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El Salvador’s Journey To Becoming A Bitcoin Nation

Bitcoin became legal tender in El Salvador when the bitcoin law, proposed by the country’s controversial President Nayib Bukele, was passed by the legislature in June and went into effect on September 7, 2021, making the country of 6.5 million people the first to grant a cryptocurrency legal tender status. The government of El Salvador is giving Bitcoin even more legitimacy. 

Not everyone is happy about El Salvador’s move towards Bitcoin. 

Efforts by El Salvador, where the people have more bitcoin wallets than traditional bank accounts, to use Bitcoin as the official currency have led people to demonstrate on the streets and global politicians have warned of “significant risks” to the economy. The El Salvador experiment is a rebuke to many regulators and academics in the US and Europe, who have long pointed to Bitcoin’s instability as a reason to avoid it.

Salvadorans can use the ATMs to exchange bitcoins for US dollars (El Salvador’s other official currency, alongside Bitcoin). The El Salvador Bitcoin law has catapulted President Bukele into legendary status. But, on the ground, reports suggest Salvadorans are ambivalent about the government’s decision. Of course, that is not entirely true, but it is the picture painted.

El Salvador became the first country in the world to accept Bitcoin as legal tender in September 2021. Public opinion polls show that Salvadorans are skeptical of the move, which triggered protests. Opponents of the Bukele government protested the nation’s Bitcoin legal tender law by vandalizing one of the government-run  ATM machines, which operates under the brand Chivo. 

Bukele, who maintained a rather strict lockdown during the COVID-19 pandemic, has big plans for his countries adoption of Bitcoin. President Nayib Bukele said that El Salvador plans to build the world’s first Bitcoin City, originally funded by $1 billion worth of bitcoin-backed bonds, doubling its rate to use the cryptocurrency to spur investment in this Central American country.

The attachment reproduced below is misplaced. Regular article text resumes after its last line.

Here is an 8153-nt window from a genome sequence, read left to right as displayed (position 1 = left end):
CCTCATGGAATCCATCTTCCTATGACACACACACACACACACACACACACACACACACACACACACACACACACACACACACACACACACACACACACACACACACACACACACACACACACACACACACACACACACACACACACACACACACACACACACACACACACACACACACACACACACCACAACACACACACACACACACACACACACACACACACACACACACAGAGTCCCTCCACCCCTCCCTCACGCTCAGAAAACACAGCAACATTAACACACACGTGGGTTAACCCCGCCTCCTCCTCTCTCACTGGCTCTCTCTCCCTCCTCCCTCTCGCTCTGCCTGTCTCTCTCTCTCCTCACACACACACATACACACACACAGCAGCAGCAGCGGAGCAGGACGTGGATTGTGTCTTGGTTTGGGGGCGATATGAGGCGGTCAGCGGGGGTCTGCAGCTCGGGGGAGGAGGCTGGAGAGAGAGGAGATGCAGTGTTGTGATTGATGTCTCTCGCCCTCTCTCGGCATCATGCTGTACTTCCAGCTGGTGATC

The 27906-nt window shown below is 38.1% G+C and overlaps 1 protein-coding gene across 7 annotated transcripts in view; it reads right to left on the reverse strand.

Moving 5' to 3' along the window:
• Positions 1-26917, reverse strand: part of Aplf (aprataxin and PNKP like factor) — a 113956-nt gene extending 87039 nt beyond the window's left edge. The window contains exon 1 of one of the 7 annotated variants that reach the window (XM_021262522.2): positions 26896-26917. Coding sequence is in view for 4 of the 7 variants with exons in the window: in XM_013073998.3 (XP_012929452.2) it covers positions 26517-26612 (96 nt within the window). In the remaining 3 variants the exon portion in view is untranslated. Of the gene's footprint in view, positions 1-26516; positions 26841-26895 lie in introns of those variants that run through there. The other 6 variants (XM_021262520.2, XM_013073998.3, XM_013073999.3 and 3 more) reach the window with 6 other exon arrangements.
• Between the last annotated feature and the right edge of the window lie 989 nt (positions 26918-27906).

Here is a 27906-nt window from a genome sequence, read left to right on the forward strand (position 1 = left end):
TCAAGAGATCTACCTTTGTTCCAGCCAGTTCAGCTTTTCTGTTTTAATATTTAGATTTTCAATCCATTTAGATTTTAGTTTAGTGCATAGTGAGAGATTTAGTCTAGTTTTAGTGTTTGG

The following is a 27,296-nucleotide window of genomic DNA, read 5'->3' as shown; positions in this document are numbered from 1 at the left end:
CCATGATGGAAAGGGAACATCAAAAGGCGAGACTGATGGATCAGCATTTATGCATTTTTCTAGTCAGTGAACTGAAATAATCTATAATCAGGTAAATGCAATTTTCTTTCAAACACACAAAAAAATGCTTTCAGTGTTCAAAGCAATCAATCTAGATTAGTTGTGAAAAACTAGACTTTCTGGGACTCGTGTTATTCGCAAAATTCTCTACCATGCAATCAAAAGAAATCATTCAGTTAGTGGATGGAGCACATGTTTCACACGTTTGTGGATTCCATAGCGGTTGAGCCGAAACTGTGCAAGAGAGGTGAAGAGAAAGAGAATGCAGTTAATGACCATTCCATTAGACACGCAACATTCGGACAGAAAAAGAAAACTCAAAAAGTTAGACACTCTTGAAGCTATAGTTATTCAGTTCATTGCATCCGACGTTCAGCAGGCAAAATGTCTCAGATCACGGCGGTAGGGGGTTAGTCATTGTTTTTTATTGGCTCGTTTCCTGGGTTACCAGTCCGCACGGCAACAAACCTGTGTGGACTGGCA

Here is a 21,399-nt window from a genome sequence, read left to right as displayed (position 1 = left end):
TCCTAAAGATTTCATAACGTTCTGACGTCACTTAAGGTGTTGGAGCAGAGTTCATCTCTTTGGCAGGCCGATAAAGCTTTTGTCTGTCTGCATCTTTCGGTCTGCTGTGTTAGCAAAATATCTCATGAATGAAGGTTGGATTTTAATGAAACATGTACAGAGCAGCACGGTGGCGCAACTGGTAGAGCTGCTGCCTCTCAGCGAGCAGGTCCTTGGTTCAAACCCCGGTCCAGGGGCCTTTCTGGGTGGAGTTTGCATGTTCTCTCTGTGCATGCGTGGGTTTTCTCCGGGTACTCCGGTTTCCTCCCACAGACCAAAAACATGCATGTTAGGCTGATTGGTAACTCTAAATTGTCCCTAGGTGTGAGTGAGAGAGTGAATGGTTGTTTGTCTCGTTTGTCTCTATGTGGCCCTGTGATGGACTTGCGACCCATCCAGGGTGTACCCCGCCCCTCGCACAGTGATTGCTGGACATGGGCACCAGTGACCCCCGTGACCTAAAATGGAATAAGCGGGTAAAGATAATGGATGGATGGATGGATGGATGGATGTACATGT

For instance, the country is introducing Volcano Bonds, issued with the help of Blockstream Liquid, to build a new geothermal power plant powerd by a volcano in a Bitcoin City. The city will be built near the Conchagua volcano to use geothermal energy to power the city and a Bitcoin mining complex.

The government has launched a Bitcoin mining pilot project at another geothermal power plant near the Tecapa volcano. The Conchagua volcano on the sea is located in Fonseca Bay in the southeast of El Salvador. According to Bukele, half of the collected valued-added tax from the bonds will be used to finance the city’s construction. The other half is to pay for services such as garbage collection

Bukele said the tax money would not be used for the new project and tried to reassure the Salvadorans that profits from previous bitcoin purchases would serve the interests of the entire population. 

The government also said it had set aside $150 million, the equivalent of 12% of El Salvador’s public investment budget last year, to provide free bitcoin-to-dollar conversions. 

El Salvador will issue $1 billion in “Bitcoin bonds” to fund the project in 2022, according to Samson Mow, Director of Strategy at Blockstream, a blockchain technology provider. Bukele also announced that El Salvador will partner with Blockstream and use its Liquid Network to issue the aforementioned bond. 

After President Nayib Bukele “bought the dip” last week and bought an additional 420 bitcoins for about $25 million, El Salvador now has 1,100 coins, up from the first 400 coins announced in early September, when it became the first country in the world to make Bitcoin legal tender. 

According to The Bitcoin Boys, two cryptocurrency enthusiasts and investors from El Salvador, the initial launch of the Chivo app did not go entirely smoothly. Chivo’s plan was pushed by the president and his brothers Karim, Ibradim, and Yousef Bukele Ortez,considered the main supporters of Bitcoin in the presidential circle.

When the Bitcoin law and the government’s Chivo app launched, El Salvador’s sovereign debt fell by nearly five cents in one day to close on September 7 at 87.6 cents per dollar. 

Nonetheless, Bitcoin adoption is likely to continue to rise in El Salvador. On September 29, 2021 Bukele announced that Chivo was “in talks with the nation’s largest gas stations” to cut the price of gasoline by 20 cents a gallon for those who pay via the app.

This is in addition to the $30 capital that the government has deposited into each Salvadoran Chivo account. El Salvador’s president announced that the country will build 20 new schools using the profits from buying bitcoins. Furthermore, San Salvador will reward anyone who can offer the government a financial contract to keep the bitcoin value stable for salaries and pensions. 

One Comment

  1. Justin O'Connell Post author | January 6, 2022

    Thanks everyone for reading!

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